Harrison Ford Takes the Lead in Jack London Adaptation.


The classic Jack London novel, The Call of the Wild, about a dog named Buck gets its latest update in a film directed by Chris Sanders (How to Train Your Dragon, The Croods), that while was originally made for 20th Century Fox, now is being released by Disney following their acquisition of Fox, under the banner 20th Century Studios. In many ways this film is a perfect vehicle for the Disney brand as it will appeal to families whose younger kids are ready for adventure-lite. Older kids and adults…may enjoy it enough, by the end.

Buck is a mix between a St. Bernard and a Scotch Shepherd, and utilizing CGI, the film starts off emphasizing the “bigness” of his St. Bernard side. The first 10 minutes create an almost cartoonish caricature of Buck that threatens to sink the whole film. The CGI is more obvious here, and he is presented more like Beethoven (the dog, not the composer), or Clifford, knocking things over, and sometimes the more modern takes on Scooby-Doo where he is a little mischievous, stealing food from the table and making it into a photograph for laughs. Fortunately, he is kidnapped almost right away and begins his adventure to the Alaskan Yukon. Once the journey begins, the comedic caricature starts to die down, and the film gradually begins to improve exponentially.

There are several legs to Buck’s journey, with each experience stirring his inner “wild beast” which appears visually to Buck in the form of a black wolf. We, the audience, begin to see it as his truer instinct guiding him to make decisions that always seem to be the right ones, like steering the sled team he is a part of into the oncoming avalanche, or how to best challenge a Grizzly Bear in the wild without becoming lunch.

The people Buck meets on the journey consist of some really great people and one or two who aren’t. The first two, Perrault (Omar Sy) and Francoise (Cara Gee) are kind and patient Canadian postal workers, traversing the wild frozen frontier delivering mail. It is here that Buck learns about living in the wild, and working as a team. This is a stark contrast from when he was pampered, living in Judge Miller’s (Bradley Whitford) home in California. Along the way, Buck also meets John Thornton (Harrison Ford), forging an instant bond that will be further realized further in Buck’s travels. Buck also learns early about the cruelty of men wielding big sticks to keep dogs like him in submission.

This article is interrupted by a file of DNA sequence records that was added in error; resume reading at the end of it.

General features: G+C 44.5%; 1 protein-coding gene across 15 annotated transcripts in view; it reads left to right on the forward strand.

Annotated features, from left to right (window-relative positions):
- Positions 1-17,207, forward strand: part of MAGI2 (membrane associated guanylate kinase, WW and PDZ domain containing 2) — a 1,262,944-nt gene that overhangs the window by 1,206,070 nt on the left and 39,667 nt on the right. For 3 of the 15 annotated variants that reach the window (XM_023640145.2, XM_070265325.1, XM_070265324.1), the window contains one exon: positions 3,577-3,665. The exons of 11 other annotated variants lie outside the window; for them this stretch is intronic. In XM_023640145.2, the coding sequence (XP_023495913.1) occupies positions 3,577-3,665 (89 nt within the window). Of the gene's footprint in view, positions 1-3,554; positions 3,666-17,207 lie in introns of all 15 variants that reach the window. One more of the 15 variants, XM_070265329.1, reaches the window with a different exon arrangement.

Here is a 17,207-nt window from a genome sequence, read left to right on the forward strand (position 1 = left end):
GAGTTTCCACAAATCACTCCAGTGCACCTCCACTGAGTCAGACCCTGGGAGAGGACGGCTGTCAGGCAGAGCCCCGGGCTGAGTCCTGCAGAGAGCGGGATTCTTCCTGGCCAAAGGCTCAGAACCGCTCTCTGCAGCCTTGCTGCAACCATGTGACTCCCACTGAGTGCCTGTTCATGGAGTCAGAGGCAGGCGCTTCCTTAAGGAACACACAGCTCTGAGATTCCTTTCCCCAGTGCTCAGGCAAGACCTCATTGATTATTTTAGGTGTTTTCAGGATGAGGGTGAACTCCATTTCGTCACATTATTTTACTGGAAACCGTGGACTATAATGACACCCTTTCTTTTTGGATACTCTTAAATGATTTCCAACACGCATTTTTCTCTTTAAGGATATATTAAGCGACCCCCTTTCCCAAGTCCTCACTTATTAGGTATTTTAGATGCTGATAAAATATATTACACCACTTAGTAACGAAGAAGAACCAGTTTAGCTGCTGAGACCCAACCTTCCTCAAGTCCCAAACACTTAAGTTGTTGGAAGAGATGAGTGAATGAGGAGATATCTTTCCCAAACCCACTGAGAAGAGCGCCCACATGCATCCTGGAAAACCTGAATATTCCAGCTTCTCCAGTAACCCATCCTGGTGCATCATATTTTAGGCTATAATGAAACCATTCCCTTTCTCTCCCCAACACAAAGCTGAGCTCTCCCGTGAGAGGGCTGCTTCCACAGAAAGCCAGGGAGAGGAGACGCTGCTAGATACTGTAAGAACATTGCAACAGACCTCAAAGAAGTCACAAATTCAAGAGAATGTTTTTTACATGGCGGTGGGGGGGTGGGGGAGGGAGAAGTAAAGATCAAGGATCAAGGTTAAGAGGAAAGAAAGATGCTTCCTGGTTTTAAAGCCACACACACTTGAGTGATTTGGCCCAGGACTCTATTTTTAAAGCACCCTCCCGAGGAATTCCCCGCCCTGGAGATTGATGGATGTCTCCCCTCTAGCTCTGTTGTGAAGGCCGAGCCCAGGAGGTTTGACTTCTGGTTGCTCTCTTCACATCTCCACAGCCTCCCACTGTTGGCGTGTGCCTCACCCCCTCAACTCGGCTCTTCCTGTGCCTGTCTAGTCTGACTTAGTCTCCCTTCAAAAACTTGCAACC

Lastly, the real villain of the film emerges in the form of Hal (Dan Stevens), a man who is angry and convinced that no one has any right to tell him what to do. This has tragic consequences for Buck’s fellow dogsled team and Hal’s companion Mercedes, played by Karen Gillan in a blink-and-you’ll-miss-her performance. Hal is the weakest part of the larger story as he is so underdeveloped as a character. He is simply angry to start, angry throughout, and it leads him to hunt down Buck and John Thornton, once they go off on their adventure, so that he can try to do bad things…in anger. The reason and motivation for any of this is not discussed…at least as to why he starts off that way.

The real point of this film, as is evident in the marketing for the film, is the relationship between Buck and John Thornton. Harrison Ford provides a fresh enough take on his grumpy bear persona, and the story works in the personal loss he has suffered that has led him to this demeanor. He builds enough rapport with Buck to better feel the emotion of the decisions they both must make by the end, which is the point of the story.

Unlike Hal, John’s character is provided a more textured approach to his emotions. Yes, he has suffered, and this has led him to the isolated wilderness of the Yukon, but he is still a decent human being. This is evident not only in how he treats Buck, but also how he interacts with those in town, the indigenous people of the land, and even in how he offers advice to Hal when he and his companions arrive. Harrison Ford is the best part of the film, with the scenery a close second.

The film grows on you, getting stronger throughout its run-time. It is mostly a sanitized family film (a few mild profanities and danger that may scare real young ones), perfectly built for the Disney banner it is now under. The CGI is at times a little distracting as Buck doesn’t seem to always be something tangible and real, especially in the beginning of the film. The Call of the Wild should prove to be a modest success at the box office, all things considered, but that doesn’t mean it is great…just doggone good enough.